UX Metrics Using HEART

The HEART framework is an approach to define user experience measures for a system, product, or feature.

4 minute read


The HEART framework was originally developed by Google (see here) as an approach to define user experience measures for a system, product, or feature. The dimensions of the framework are:

This HEART Dimension… … Answers the question
Happiness How do you know users are satisfied?
Engagement How deeply are users connected to the product or feature?
Adoption How quickly is the new product or feature used initially?
Retention How is usage sustained over time?
Task Success How effectively do users complete key activities?

Typically, the HEART framework is used to determine a set of meaningful UX metrics through a series of facilitated team sessions.

Who’s involved?

  • Facilitator
  • Team Lead
  • Key Team Members and/or stakeholders

How To

Plan and Prepare

  1. Read the original Google paper: “Measuring the User Experience on a Large Scale: User-Centered Metrics for Web Applications”
    This important step will ensure a solid understanding of the HEART method.
  2. Review the HEART Framework presentation and the team’s project goals with Project Lead
    This establishes a basic understanding of the framework.
  3. Identify session participants
    Include key stakeholders and try to limit the overall number of participants.
  4. Schedule the working sessions
    Consider scheduling a series of sessions with a few days between each session. Participants then have adequate time to think about any considerations, implications, challenges, etc., associated with any goals, signals, or metrics.


  • If possible, limit the number of session participants to less than 10 (including facilitator). This will help keep the group focused and involved.
  • In general, working sessions last 90 mins to 2 hours, based on number of participants, goals, and discussion time.

Conduct Kick-off Session

  1. Review HEART framework presentation and prioritize project goals with the session participants.
  2. From the set of prioritized project goals, identify the goals that rely strongly on the user experience.
    These are the goals you will work with in the next sessions.

Conduct Session to Identify Potential UX Metrics

  1. Map a set of selected project goals from the kickoff session to the HEART metrics
    As an example, a project goal like “Application is trusted and easy-to-use” could map to the Happiness and Task Success metric, depending on the context.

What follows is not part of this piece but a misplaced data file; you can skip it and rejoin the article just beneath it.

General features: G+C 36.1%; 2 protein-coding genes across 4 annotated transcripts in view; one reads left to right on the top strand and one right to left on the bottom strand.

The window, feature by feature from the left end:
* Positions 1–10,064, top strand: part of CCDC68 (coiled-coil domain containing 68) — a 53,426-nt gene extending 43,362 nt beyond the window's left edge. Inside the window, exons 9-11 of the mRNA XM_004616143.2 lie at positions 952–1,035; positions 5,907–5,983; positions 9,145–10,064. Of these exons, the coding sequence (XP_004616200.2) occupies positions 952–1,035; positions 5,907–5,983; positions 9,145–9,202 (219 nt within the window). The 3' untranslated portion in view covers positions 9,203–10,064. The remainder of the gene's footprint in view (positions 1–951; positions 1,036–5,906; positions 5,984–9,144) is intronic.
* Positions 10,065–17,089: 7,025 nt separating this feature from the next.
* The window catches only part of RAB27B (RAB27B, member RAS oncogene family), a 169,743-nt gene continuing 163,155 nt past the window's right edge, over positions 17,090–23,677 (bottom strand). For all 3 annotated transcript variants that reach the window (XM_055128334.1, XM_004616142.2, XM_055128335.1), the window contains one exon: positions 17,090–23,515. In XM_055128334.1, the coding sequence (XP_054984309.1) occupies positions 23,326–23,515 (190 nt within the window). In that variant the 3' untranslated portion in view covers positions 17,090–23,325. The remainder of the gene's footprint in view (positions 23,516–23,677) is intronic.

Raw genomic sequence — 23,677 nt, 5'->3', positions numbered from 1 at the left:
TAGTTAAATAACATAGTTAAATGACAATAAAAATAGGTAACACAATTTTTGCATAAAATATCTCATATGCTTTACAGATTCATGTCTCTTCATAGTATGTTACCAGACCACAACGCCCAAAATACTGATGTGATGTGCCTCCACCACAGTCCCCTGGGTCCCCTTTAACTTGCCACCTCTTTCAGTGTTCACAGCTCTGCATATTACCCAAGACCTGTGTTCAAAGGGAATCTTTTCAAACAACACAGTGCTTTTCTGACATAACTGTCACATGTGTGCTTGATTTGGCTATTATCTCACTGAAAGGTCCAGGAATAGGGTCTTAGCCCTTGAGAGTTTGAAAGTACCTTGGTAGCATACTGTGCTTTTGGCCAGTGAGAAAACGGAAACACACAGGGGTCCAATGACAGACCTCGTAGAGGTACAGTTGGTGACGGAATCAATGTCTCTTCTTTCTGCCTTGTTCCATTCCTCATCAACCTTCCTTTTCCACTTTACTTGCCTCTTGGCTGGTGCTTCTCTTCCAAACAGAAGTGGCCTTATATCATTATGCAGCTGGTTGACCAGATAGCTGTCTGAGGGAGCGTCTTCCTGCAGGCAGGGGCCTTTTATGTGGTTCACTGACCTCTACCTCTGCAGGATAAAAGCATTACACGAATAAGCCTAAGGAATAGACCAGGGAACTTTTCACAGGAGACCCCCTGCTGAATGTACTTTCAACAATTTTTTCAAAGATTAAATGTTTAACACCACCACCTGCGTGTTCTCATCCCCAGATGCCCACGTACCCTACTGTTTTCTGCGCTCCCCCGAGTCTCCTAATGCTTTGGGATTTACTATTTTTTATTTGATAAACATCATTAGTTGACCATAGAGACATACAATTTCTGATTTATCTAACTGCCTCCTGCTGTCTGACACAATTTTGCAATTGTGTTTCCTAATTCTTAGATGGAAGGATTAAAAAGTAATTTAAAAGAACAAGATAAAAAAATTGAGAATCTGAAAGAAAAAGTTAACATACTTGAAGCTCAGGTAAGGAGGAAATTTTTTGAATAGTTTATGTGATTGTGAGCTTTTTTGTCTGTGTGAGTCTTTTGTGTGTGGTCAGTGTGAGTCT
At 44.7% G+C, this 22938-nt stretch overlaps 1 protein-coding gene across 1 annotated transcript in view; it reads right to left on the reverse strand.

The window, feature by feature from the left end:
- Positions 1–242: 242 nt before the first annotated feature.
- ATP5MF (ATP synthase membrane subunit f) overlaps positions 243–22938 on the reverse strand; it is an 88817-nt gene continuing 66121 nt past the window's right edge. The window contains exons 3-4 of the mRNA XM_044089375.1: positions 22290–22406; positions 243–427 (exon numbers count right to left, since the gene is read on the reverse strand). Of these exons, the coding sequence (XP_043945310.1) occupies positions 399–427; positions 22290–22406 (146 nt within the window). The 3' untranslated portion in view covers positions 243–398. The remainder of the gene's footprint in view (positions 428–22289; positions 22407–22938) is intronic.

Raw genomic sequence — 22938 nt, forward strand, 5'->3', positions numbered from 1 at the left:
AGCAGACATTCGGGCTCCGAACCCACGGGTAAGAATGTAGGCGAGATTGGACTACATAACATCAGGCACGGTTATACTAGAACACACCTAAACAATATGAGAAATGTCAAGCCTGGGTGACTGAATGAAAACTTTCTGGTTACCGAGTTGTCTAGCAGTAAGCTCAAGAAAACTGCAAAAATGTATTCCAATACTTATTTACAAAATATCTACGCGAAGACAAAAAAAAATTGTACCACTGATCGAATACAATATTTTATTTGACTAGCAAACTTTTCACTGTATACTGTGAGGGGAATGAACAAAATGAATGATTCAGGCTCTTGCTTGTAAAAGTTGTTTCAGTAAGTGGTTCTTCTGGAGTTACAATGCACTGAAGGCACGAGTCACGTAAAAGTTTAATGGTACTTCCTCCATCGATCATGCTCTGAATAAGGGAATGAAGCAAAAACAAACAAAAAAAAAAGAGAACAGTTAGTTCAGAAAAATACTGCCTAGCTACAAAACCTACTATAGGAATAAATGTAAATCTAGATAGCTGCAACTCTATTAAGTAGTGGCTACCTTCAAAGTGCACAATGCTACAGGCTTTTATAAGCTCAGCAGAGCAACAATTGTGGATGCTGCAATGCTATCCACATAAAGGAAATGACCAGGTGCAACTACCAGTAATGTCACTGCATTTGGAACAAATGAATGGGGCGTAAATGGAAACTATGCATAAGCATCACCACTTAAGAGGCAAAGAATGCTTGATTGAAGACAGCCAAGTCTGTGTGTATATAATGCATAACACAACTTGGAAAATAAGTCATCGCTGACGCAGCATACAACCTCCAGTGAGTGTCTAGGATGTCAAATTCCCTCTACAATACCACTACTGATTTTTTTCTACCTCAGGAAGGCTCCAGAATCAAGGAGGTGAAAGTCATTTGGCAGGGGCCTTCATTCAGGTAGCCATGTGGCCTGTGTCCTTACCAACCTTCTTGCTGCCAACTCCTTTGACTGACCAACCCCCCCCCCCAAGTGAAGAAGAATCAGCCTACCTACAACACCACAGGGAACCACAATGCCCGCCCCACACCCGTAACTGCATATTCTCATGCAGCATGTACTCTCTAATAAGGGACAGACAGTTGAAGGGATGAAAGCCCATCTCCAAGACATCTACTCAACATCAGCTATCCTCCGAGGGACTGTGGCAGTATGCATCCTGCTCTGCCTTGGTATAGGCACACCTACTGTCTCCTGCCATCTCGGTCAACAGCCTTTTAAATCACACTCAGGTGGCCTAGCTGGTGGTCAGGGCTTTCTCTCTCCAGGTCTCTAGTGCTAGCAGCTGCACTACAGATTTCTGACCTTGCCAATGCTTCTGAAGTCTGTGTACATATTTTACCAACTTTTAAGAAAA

2. For each mapped goal, identify signals
    A signal is an indicator of what success or failure might look like in terms of user behaviors and/or attitudes. For example, a signal that the “Application is trusted and easy-to-use” might be “user perception”.
  3. For each signal, identify how you might measure it over time
    These will be your potential metrics.
  4. Wrap up the session
    In preparation for the next session, ask participants to review the mapped set of goals, signals, and metrics to ensure completeness.


  • Review the example in the HEART Workbook to see details on mapping goals, signals, and metrics
  • Use the HEART Workbook during the session to document the goal mapping, signals and metrics.
  • Allow participants adequate time to review outcomes from this session and prepare for the next session.

Conduct Session to Prioritize and Select Metrics

  1. Review the mapping of goals, signals, and metrics
    Discuss and adjust any details as needed, based on input from participants.
  2. For each metric estimate the effort and value to collect the associated data as high, medium, or low
  3. Based on the estimates of effort and value, prioritize and select a set of UX metrics
    When prioritizing and selecting metrics, aim for a final set of metrics that includes all the relevant dimensions of the HEART framework. These are your finalized, goal-aligned UX metrics.
  4. Agree on next steps to implement the data collection, reporting, etc. associated with the final set of metrics


  • Use the HEART Workbook during the session to document the goal mapping, signals and metrics.
  • Less is more. It’s better to aim for fewer (more meaningful) metrics, based on the goals.
  • During the discussion, note any questions, constraints, relationships, risks, or actions needed.

Tips for Life Sciences

  • If the product you are collecting metrics on will be used in the lab, ensure that at least one of the participants in this process is a lab scientist or technician to help the team identify and prioritize the most useful metrics.
  • UX metrics often involve a mix of qualitative and quantitative metrics. Avoid focusing only on quantitative (which may be a natural tendency).